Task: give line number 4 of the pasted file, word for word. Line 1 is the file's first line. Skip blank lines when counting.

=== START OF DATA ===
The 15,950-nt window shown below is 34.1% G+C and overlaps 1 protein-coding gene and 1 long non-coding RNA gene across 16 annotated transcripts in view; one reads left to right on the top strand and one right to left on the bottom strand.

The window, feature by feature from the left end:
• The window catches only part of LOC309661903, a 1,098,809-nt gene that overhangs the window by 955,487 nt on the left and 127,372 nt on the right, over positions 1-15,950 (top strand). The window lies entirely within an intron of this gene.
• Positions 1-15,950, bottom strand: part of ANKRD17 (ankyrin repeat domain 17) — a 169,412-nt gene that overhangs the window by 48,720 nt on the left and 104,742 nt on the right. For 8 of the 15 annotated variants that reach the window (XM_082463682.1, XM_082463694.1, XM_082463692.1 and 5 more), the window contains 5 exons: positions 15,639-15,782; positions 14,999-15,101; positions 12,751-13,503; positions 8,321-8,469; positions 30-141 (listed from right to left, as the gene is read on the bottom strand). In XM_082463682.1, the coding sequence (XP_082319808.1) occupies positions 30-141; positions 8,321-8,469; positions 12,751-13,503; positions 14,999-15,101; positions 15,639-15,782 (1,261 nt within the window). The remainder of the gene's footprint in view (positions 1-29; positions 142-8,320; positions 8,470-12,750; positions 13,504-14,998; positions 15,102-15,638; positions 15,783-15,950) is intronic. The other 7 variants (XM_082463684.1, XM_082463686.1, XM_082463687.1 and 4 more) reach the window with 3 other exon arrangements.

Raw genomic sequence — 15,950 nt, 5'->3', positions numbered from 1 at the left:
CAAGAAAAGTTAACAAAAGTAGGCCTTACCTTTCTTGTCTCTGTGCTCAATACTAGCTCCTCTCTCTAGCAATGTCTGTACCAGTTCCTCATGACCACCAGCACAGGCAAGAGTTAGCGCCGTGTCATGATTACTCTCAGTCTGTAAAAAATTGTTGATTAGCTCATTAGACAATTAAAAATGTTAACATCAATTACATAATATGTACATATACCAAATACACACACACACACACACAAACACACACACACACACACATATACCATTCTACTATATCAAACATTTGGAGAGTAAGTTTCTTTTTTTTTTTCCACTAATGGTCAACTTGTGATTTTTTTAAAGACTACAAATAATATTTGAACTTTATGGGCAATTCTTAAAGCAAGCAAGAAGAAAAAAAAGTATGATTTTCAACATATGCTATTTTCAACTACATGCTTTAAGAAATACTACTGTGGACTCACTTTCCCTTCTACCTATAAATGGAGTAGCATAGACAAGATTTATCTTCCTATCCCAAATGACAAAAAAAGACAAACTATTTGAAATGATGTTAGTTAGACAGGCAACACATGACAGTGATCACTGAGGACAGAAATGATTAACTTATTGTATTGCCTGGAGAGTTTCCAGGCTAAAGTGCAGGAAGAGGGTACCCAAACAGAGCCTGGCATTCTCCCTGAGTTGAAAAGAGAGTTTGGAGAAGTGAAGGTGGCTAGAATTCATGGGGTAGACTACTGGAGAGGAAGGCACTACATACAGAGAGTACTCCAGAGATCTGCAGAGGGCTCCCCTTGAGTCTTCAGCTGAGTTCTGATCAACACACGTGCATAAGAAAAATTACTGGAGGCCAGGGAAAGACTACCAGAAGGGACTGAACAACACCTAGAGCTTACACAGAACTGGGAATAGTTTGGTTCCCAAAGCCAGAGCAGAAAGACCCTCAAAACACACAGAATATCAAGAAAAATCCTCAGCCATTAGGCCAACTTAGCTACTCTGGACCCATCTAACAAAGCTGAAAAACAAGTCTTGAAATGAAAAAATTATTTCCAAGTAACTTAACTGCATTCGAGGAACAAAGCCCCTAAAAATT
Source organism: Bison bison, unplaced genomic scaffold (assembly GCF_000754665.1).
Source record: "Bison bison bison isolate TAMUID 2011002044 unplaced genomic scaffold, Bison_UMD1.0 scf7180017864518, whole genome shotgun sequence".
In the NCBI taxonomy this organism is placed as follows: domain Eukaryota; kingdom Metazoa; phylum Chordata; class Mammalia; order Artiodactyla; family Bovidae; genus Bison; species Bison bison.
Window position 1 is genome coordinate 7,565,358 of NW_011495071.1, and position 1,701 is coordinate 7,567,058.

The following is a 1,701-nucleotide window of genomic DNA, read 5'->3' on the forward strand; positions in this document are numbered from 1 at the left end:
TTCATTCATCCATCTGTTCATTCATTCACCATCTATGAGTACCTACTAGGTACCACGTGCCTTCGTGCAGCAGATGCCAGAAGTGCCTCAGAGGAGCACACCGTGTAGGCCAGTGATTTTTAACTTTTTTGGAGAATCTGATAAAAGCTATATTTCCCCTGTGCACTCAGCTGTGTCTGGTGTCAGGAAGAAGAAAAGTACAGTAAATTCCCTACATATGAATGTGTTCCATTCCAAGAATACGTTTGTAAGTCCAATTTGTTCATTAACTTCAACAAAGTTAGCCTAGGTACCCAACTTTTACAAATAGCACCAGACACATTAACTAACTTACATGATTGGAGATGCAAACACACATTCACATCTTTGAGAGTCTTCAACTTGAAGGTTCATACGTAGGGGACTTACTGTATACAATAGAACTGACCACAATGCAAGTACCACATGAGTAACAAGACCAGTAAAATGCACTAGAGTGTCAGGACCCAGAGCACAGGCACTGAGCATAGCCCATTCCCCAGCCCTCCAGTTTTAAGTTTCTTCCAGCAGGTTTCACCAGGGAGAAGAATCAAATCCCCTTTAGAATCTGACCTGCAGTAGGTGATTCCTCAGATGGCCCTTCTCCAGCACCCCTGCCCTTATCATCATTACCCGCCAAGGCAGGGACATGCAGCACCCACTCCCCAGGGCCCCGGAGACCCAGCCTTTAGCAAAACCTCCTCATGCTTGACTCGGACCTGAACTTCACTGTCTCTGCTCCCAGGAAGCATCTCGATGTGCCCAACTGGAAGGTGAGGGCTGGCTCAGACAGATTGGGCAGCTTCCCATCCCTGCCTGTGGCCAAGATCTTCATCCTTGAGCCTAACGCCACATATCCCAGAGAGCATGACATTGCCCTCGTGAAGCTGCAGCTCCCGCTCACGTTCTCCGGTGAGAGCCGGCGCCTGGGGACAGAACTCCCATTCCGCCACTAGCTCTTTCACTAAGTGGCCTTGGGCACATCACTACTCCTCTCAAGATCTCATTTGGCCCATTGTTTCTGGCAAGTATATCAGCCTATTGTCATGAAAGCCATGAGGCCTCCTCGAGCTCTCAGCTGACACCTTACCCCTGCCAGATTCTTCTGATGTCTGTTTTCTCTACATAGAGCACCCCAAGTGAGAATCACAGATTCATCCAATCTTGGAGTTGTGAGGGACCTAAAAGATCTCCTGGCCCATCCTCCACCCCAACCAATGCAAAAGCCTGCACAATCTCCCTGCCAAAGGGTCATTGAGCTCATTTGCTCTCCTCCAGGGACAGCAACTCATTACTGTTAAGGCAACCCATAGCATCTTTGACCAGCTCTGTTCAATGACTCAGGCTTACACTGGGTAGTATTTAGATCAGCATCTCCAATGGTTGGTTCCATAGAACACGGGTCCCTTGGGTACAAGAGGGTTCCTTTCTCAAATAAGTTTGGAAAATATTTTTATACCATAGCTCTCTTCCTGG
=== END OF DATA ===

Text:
• Positions 1-15,950, bottom strand: part of ANKRD17 (ankyrin repeat domain 17) — a 169,412-nt gene that overhangs the window by 48,720 nt on the left and 104,742 nt on the right. For 8 of the 15 annotated variants that reach the window (XM_082463682.1, XM_082463694.1, XM_082463692.1 and 5 more), the window contains 5 exons: positions 15,639-15,782; positions 14,999-15,101; positions 12,751-13,503; positions 8,321-8,469; positions 30-141 (listed from right to left, as the gene is read on the bottom strand). In XM_082463682.1, the coding sequence (XP_082319808.1) occupies positions 30-141; positions 8,321-8,469; positions 12,751-13,503; positions 14,999-15,101; positions 15,639-15,782 (1,261 nt within the window). The remainder of the gene's footprint in view (positions 1-29; positions 142-8,320; positions 8,470-12,750; positions 13,504-14,998; positions 15,102-15,638; positions 15,783-15,950) is intronic. The other 7 variants (XM_082463684.1, XM_082463686.1, XM_082463687.1 and 4 more) reach the window with 3 other exon arrangements.